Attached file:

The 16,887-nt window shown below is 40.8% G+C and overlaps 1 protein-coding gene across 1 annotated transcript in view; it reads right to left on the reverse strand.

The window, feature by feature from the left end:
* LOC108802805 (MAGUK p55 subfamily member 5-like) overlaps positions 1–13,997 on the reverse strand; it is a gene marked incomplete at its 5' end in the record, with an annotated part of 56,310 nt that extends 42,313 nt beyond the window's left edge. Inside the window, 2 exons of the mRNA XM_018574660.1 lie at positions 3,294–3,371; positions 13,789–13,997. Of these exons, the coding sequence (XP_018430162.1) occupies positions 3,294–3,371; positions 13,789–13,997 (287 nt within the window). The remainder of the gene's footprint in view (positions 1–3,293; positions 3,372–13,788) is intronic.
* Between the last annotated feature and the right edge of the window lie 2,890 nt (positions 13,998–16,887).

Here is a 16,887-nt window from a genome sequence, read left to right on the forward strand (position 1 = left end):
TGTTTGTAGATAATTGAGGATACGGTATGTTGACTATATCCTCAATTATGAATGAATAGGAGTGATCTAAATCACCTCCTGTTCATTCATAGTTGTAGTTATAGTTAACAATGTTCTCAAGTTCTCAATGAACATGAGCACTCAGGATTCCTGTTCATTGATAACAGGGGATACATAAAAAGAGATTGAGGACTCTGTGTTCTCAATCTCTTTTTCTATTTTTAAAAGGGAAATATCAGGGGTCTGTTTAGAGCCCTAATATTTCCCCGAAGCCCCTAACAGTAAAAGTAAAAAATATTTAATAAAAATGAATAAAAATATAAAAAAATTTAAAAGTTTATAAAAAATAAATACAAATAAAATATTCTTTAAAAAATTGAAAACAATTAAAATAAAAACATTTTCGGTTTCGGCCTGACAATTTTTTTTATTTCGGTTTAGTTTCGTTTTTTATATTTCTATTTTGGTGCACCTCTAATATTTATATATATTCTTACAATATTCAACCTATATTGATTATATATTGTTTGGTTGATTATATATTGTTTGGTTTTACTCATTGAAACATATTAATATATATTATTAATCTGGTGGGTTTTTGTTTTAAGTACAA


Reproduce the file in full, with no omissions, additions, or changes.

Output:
The 16,887-nt window shown below is 40.8% G+C and overlaps 1 protein-coding gene across 1 annotated transcript in view; it reads right to left on the reverse strand.

The window, feature by feature from the left end:
* LOC108802805 (MAGUK p55 subfamily member 5-like) overlaps positions 1–13,997 on the reverse strand; it is a gene marked incomplete at its 5' end in the record, with an annotated part of 56,310 nt that extends 42,313 nt beyond the window's left edge. Inside the window, 2 exons of the mRNA XM_018574660.1 lie at positions 3,294–3,371; positions 13,789–13,997. Of these exons, the coding sequence (XP_018430162.1) occupies positions 3,294–3,371; positions 13,789–13,997 (287 nt within the window). The remainder of the gene's footprint in view (positions 1–3,293; positions 3,372–13,788) is intronic.
* Between the last annotated feature and the right edge of the window lie 2,890 nt (positions 13,998–16,887).

Here is a 16,887-nt window from a genome sequence, read left to right on the forward strand (position 1 = left end):
TGTTTGTAGATAATTGAGGATACGGTATGTTGACTATATCCTCAATTATGAATGAATAGGAGTGATCTAAATCACCTCCTGTTCATTCATAGTTGTAGTTATAGTTAACAATGTTCTCAAGTTCTCAATGAACATGAGCACTCAGGATTCCTGTTCATTGATAACAGGGGATACATAAAAAGAGATTGAGGACTCTGTGTTCTCAATCTCTTTTTCTATTTTTAAAAGGGAAATATCAGGGGTCTGTTTAGAGCCCTAATATTTCCCCGAAGCCCCTAACAGTAAAAGTAAAAAATATTTAATAAAAATGAATAAAAATATAAAAAAATTTAAAAGTTTATAAAAAATAAATACAAATAAAATATTCTTTAAAAAATTGAAAACAATTAAAATAAAAACATTTTCGGTTTCGGCCTGACAATTTTTTTTATTTCGGTTTAGTTTCGTTTTTTATATTTCTATTTTGGTGCACCTCTAATATTTATATATATTCTTACAATATTCAACCTATATTGATTATATATTGTTTGGTTGATTATATATTGTTTGGTTTTACTCATTGAAACATATTAATATATATTATTAATCTGGTGGGTTTTTGTTTTAAGTACAA